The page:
The circumcision dilemma
There is a new awareness of the ideals that underlie Europe’s libertarian societies and the need to defend them.
Rabbi holds boy for circumcision Photo: REUTERS
Something has been going on in Europe throughout the past 15 years or so:
Europeans have been slowly waking up to the understand that freedom cannot be
equated with cultural relativism and that tolerance has its natural
There is a new awareness of the ideals that underlie Europe’s
libertarian societies and the need to defend them in the face of totalitarian
concepts that are constantly being brought to Europe by immigrants, who year by
year look for a better life in the west. As a consequence, the important idea of
religious freedom is being put into proportion in regard to the liberal-secular
ideals of western societies.
The Burka ban that has been implemented in
French and Belgian public schools is one expression of this new awareness.
Another is the change in political rhetoric. An expression such as
“Multiculturalism has failed,” as German Chancellor Angela Merkel put it in
October 2010 at an assembly of young Christian Democrats, would have been
inconceivable only 10 years earlier from a European mainstream
Finally, there is the rise of the new European Right that is
being associated with names such as Geert Wilders, Marine Le Penn or Thilo
Political analysts debate whether these movements promote
reactionary and racist nationalism or rather defend particular western values in
the face of cultural relativism.
Whatever conclusion one may come to, it
is safe to assume that both elements play some kind of role here.
this reawakening moral self-awareness among Europeans until now has largely
become evident in changing approaches toward radical Islamism, we now have to
deal with the fact that it has turned against the practice of a ritual that is
dear to us Jews, too, namely the ritual of circumcision.
A court in
Germany ruled recently that religious circumcisions of minors who cannot give
their consent to the procedure are illegal. The judges at the Cologne state
court argued that such practice violates the individual’s rights to
self-determination and to physical integrity, both granted by Germany’s basic
law (its constitution, so to speak).
THE TRIAL was initiated after a four
year old Muslim boy needed to be treated at an emergency room of a Cologne
hospital for post-circumcision bleeding.
The medic in charge at the
emergency room reported the case to the prosecutor’s office that pressed charges
against the physician who conducted the circumcision.
Even though the
court found that the doctor conducted the circumcision accurately from a
clinical point of view it ruled that the procedure itself was illegal, as there
was no medical indication for it.
Personally I don’t agree that
circumcision really violates the spirit of the constitutional principles stated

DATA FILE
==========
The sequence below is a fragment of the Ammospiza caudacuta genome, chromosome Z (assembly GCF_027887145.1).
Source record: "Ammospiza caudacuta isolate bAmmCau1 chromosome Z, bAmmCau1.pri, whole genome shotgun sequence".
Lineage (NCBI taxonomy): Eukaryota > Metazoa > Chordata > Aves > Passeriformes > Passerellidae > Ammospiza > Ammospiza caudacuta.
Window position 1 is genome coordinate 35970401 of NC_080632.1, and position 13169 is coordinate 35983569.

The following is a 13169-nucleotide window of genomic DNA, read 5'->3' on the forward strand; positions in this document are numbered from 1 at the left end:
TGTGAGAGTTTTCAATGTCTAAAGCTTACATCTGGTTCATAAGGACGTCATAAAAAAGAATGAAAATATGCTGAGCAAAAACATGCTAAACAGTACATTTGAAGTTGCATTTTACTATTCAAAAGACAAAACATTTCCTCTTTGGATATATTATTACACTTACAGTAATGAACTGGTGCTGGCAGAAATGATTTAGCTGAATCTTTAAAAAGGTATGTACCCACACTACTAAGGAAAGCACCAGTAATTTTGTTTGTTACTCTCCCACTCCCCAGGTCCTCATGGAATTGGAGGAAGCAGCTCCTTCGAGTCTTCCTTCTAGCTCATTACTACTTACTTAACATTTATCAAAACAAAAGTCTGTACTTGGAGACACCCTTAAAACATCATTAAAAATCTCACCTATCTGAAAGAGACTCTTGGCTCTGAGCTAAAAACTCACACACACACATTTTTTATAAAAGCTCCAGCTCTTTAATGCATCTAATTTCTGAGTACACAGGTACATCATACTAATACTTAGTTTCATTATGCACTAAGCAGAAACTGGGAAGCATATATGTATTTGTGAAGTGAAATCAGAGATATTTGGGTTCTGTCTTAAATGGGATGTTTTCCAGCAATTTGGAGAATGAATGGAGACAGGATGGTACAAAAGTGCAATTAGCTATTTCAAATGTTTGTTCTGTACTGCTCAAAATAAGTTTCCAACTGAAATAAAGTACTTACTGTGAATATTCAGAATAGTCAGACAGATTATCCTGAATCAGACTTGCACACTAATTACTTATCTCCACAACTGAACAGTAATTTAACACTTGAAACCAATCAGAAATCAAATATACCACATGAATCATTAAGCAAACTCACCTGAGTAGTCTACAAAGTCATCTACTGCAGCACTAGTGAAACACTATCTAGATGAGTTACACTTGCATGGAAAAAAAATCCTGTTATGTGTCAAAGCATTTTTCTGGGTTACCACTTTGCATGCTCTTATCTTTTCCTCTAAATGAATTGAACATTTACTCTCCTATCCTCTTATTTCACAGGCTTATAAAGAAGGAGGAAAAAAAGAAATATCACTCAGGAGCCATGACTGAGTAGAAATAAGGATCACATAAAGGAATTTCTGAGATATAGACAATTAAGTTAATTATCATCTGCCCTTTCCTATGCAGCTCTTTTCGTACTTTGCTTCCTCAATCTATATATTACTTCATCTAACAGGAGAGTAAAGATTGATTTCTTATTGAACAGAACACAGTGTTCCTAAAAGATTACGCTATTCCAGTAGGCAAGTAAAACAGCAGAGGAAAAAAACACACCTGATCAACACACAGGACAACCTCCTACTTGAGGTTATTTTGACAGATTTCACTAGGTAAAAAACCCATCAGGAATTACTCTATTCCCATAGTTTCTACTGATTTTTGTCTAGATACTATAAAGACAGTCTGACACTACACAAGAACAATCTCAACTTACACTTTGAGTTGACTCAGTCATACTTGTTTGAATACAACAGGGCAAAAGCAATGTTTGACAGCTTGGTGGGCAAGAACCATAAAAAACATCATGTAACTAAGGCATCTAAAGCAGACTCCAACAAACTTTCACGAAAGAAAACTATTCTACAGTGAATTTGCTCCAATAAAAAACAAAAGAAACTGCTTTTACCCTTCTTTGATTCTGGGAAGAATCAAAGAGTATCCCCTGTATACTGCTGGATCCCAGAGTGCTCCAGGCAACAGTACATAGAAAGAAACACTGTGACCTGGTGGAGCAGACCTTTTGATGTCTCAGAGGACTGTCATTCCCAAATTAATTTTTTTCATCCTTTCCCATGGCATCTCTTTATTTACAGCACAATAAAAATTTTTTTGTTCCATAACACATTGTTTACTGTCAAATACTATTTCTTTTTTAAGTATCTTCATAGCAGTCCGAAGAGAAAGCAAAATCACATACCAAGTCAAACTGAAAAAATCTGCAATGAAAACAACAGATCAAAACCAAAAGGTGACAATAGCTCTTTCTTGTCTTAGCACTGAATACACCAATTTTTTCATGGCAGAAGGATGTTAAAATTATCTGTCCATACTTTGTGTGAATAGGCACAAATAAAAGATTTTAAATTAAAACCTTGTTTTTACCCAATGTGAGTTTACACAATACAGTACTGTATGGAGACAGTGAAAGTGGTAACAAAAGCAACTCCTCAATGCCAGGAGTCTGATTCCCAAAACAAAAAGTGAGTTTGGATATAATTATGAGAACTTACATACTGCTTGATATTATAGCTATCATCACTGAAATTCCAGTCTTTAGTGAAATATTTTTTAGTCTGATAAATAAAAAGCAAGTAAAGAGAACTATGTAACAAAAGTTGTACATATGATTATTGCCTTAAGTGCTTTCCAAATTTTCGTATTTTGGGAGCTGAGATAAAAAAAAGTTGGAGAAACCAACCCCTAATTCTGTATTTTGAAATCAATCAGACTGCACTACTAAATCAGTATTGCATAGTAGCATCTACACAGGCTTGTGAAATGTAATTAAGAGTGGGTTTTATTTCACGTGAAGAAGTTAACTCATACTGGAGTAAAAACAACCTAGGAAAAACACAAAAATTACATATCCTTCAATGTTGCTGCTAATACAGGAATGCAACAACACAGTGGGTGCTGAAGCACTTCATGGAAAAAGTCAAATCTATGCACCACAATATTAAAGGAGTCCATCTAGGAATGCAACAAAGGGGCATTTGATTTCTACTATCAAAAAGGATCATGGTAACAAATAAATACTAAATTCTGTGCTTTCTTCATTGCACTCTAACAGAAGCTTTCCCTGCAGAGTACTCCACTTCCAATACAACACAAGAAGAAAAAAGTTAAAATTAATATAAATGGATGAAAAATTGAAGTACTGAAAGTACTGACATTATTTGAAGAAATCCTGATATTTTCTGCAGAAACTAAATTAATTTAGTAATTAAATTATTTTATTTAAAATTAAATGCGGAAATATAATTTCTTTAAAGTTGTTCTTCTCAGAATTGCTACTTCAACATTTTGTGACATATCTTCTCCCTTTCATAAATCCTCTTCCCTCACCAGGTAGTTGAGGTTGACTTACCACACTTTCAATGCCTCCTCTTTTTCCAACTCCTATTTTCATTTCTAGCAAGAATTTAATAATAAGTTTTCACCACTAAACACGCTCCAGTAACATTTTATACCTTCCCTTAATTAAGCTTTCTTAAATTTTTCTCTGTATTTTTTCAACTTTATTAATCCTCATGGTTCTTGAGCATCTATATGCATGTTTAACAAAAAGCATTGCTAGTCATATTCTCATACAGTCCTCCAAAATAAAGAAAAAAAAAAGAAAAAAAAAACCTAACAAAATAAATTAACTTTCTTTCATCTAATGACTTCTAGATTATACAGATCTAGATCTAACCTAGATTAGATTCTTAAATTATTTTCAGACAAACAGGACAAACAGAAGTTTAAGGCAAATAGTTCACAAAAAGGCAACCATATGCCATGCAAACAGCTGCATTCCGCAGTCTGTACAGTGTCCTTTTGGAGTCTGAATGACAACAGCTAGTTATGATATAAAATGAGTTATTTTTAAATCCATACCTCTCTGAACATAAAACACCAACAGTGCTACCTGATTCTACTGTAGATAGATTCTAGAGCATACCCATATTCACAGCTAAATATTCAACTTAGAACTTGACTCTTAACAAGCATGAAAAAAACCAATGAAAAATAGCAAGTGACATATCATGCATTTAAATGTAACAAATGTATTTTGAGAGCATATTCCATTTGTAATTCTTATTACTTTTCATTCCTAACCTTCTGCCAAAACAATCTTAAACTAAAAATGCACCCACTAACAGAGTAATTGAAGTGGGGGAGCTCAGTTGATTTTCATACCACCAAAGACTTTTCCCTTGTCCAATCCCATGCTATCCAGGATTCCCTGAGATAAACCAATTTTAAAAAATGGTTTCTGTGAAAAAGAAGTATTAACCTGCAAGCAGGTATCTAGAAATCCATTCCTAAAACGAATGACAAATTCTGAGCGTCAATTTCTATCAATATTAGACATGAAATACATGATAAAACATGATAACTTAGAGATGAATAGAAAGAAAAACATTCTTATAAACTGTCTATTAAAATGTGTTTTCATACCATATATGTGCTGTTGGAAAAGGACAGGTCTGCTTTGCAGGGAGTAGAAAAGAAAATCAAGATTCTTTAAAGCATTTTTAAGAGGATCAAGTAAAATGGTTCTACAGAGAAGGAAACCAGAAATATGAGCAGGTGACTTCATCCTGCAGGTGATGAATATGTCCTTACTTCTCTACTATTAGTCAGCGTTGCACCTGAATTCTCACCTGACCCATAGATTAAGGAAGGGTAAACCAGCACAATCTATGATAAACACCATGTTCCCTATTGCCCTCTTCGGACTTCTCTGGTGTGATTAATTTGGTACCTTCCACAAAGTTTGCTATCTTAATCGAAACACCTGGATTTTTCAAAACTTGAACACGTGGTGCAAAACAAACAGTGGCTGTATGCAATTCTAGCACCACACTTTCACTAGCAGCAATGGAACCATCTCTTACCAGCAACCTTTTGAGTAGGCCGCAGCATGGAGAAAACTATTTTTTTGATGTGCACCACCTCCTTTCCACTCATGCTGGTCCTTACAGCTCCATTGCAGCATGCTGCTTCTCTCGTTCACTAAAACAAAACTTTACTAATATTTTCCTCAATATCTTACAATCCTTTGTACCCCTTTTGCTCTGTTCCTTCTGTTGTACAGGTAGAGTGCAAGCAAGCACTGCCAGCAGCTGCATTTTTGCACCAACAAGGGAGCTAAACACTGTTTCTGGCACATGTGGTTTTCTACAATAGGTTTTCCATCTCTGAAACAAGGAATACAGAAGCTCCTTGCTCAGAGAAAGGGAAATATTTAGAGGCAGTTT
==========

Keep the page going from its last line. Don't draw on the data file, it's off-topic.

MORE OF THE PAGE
by the court. It is certainly true that circumcision irreversibly removes a part
of the human body, what the judges consider an insult to the principle of bodily
integrity. Yet, circumcision does not cause injury in the sense of damaging,
depriving or limiting a man in his physiological functioning.
A man who
has been circumcised has no practical physiological disadvantage whatsoever over
a man who has not been circumcised.
Rather, the opposite is true. It has
been shown that circumcision reduces the risk of HIV infection; circumcised men
are at lower risk for genital cancer, and there are obvious hygienic advantages.
Yet, I am neither a medic nor a lawyer and I may be missing out on something,
both on the medical and the judicial side.
Either way, the fact that
Europeans in general and Germans in particular are beginning to overcome
cultural relativism, as they don’t take for granted anymore that any religiously
sanctioned ritual must be permitted under the provision of the freedom of
religion, but rather weigh and debate carefully whether a particular ritual can
really be accommodated with the basic principles of a state’s overarching
socio-political order, shows that they have become more mature in their approach
toward cultural diversity and moral conflict.
Hence, even though I
disagree with the verdict of the Cologne court, I also think it is far from
being “outrageous,” as Dieter Graumann called it (or had to call it) in his
function of the chairperson of the council of Jews in Germany.
verdict is a healthy expression of a libertarian state of law that tries to deal
responsibly with the reality of cultural diversity and moral conflict. Slowly
overcoming their post-World War II moral insecurity, Germans may need some more
years to fine-tune their approach to the tricky task of accommodating their
young democratic constitution with the diversity of moral
It is not unlikely that, in the meantime, German lawmakers
will step in and try to make circumcision legal.
The author, a former
German journalist, is a MA student at The Hebrew University of Jerusalem.